Advertisement

Game-Theoretic Models of Information Overload in Social Networks

  • Christian Borgs
  • Jennifer Chayes
  • Brian Karrer
  • Brendan Meeder
  • R. Ravi
  • Ray Reagans
  • Amin Sayedi
Conference paper
Part of the Lecture Notes in Computer Science book series (LNCS, volume 6516)

Abstract

We study the effect of information overload on user engagement in an asymmetric social network like Twitter. We introduce simple game-theoretic models that capture rate competition between celebrities producing updates in such networks where users non-strategically choose a subset of celebrities to follow based on the utility derived from high quality updates as well as disutility derived from having to wade through too many updates. Our two variants model the two behaviors of users dropping some potential connections (followership model) or leaving the network altogether (engagement model). We show that under a simple formulation of celebrity rate competition, there is no pure strategy Nash equilibrium under the first model. We then identify special cases in both models when pure rate equilibria exist for the celebrities: For the followership model, we show existence of a pure rate equilibrium when there is a global ranking of the celebrities in terms of the quality of their updates to users. This result also generalizes to the case when there is a partial order consistent with all the linear orders of the celebrities based on their qualities to the users. Furthermore, these equilibria can be computed in polynomial time. For the engagement model, pure rate equilibria exist when all users are interested in the same number of celebrities, or when they are interested in at most two. Finally, we also give a finite though inefficient procedure to determine if pure equilibria exist in the general case of the followership model.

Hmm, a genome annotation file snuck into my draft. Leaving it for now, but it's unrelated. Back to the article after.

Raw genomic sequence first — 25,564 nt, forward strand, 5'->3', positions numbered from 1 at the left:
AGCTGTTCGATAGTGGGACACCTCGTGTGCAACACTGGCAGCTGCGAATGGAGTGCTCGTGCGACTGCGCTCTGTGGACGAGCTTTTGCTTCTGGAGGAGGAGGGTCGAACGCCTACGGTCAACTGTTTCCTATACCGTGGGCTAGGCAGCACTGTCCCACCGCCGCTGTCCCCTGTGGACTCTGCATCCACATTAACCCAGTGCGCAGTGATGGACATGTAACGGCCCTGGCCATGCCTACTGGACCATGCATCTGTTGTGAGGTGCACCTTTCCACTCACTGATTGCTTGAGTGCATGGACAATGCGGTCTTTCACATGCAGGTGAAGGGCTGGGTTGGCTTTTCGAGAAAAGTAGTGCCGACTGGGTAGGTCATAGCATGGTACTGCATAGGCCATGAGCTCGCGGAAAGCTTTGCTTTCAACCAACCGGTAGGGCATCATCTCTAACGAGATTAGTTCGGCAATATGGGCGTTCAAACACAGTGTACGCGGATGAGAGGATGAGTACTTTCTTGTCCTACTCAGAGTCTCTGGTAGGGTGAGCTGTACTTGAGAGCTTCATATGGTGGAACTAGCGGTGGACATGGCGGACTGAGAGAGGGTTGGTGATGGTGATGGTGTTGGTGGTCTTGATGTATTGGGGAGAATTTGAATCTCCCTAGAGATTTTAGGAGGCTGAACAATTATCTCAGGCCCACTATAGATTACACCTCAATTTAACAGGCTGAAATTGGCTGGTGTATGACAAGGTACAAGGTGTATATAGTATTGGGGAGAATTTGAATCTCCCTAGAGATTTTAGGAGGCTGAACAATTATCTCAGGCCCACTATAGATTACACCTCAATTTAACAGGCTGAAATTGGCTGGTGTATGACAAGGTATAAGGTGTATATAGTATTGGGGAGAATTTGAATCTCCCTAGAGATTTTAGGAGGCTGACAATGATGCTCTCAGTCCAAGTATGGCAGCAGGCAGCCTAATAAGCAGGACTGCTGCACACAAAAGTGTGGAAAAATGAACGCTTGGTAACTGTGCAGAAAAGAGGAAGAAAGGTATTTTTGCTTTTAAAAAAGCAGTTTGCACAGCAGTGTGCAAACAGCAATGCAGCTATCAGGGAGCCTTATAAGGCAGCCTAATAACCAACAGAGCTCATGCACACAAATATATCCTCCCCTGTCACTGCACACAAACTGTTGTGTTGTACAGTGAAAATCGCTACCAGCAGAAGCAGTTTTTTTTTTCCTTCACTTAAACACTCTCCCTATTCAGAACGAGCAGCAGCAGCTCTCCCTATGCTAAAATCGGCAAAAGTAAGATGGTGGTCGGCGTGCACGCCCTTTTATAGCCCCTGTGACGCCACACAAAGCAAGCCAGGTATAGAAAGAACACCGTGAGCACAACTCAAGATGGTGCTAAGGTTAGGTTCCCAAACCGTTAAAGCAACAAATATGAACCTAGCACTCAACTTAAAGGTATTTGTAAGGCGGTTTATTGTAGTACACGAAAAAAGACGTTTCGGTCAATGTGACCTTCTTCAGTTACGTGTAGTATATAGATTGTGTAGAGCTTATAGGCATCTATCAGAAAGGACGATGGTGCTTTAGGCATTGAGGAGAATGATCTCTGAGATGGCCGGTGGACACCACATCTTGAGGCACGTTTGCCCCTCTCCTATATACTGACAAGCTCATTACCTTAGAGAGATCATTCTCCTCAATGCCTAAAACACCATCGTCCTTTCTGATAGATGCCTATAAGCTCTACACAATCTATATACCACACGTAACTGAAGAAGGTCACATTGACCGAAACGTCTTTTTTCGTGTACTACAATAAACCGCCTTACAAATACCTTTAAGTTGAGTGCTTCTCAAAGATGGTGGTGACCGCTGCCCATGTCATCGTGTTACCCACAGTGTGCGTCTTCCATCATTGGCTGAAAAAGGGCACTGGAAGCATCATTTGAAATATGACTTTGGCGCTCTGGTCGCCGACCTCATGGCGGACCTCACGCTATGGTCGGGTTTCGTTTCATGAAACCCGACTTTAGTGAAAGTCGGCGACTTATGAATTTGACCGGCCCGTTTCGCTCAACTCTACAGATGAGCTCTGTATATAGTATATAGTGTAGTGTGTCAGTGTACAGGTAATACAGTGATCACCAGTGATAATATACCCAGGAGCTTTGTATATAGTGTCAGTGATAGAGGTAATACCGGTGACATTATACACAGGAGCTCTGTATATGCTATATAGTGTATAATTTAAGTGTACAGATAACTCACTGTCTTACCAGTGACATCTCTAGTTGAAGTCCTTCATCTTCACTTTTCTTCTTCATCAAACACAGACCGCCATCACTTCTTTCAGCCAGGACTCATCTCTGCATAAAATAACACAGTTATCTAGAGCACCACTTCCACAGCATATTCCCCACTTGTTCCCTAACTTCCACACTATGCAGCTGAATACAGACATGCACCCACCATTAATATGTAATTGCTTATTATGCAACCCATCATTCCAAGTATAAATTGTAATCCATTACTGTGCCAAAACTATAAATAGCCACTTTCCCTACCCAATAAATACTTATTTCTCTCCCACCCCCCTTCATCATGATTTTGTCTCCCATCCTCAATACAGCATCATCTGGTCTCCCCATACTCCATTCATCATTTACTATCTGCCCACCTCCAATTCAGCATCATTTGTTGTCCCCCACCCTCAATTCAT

Keywords

Social Network Nash Equilibrium Bipartite Graph Dependency Graph Engagement Model 
These keywords were added by machine and not by the authors. This process is experimental and the keywords may be updated as the learning algorithm improves.

Preview

Unable to display preview. Download preview PDF.

Unable to display preview. Download preview PDF.

References

  1. 1.
  2. 2.
    Eppler, M.J., Mengis, J.: The Concept of Information Overload: A Review of Literature from Organization Science, Accounting, Marketing, MIS, and Related Disciplines. The Information Society 20(5), 325–344 (2004)CrossRefGoogle Scholar
  3. 3.
    Huberman, B., Romero, D., Wu, F.: Social networks that matter: Twitter under the microscope. First Monday 14(1) (2009)Google Scholar
  4. 4.
    Jackson, M.O.: Social and Economic Networks. Princeton University Press, Princeton (2009)zbMATHGoogle Scholar
  5. 5.
    Sattinger, M.: Value of an Additional Firm in Monopolistic Competition. The Review of Economic Studies 51(2), 321–332 (1984)CrossRefzbMATHGoogle Scholar
  6. 6.
    Clay Shirkey on information overload versus filter failure, video from Web 2.0 Expo NY (2010), http://www.boingboing.net/2010/01/31/clay-shirky-on-infor.html
  7. 7.
    Doyle, P.G., Snell, J.L.: Random walks and electric networks. The Mathematical Association of America (1984)Google Scholar
  8. 8.
    Horn, R.A., Johnson, C.R.: Matrix analysis. Cambridge University Press, Cambridge (1990)zbMATHGoogle Scholar

Copyright information

© Springer-Verlag Berlin Heidelberg 2010

Authors and Affiliations

  • Christian Borgs
    • 1
  • Jennifer Chayes
    • 1
  • Brian Karrer
    • 1
    • 2
  • Brendan Meeder
    • 1
    • 3
  • R. Ravi
    • 1
    • 3
  • Ray Reagans
    • 1
    • 4
  • Amin Sayedi
    • 1
    • 3
  1. 1.Microsoft Research New EnglandCambridgeUSA
  2. 2.University of MichiganAnn ArborUSA
  3. 3.Carnegie Mellon UniversityUSA
  4. 4.MIT Sloan School of ManagementUSA

Personalised recommendations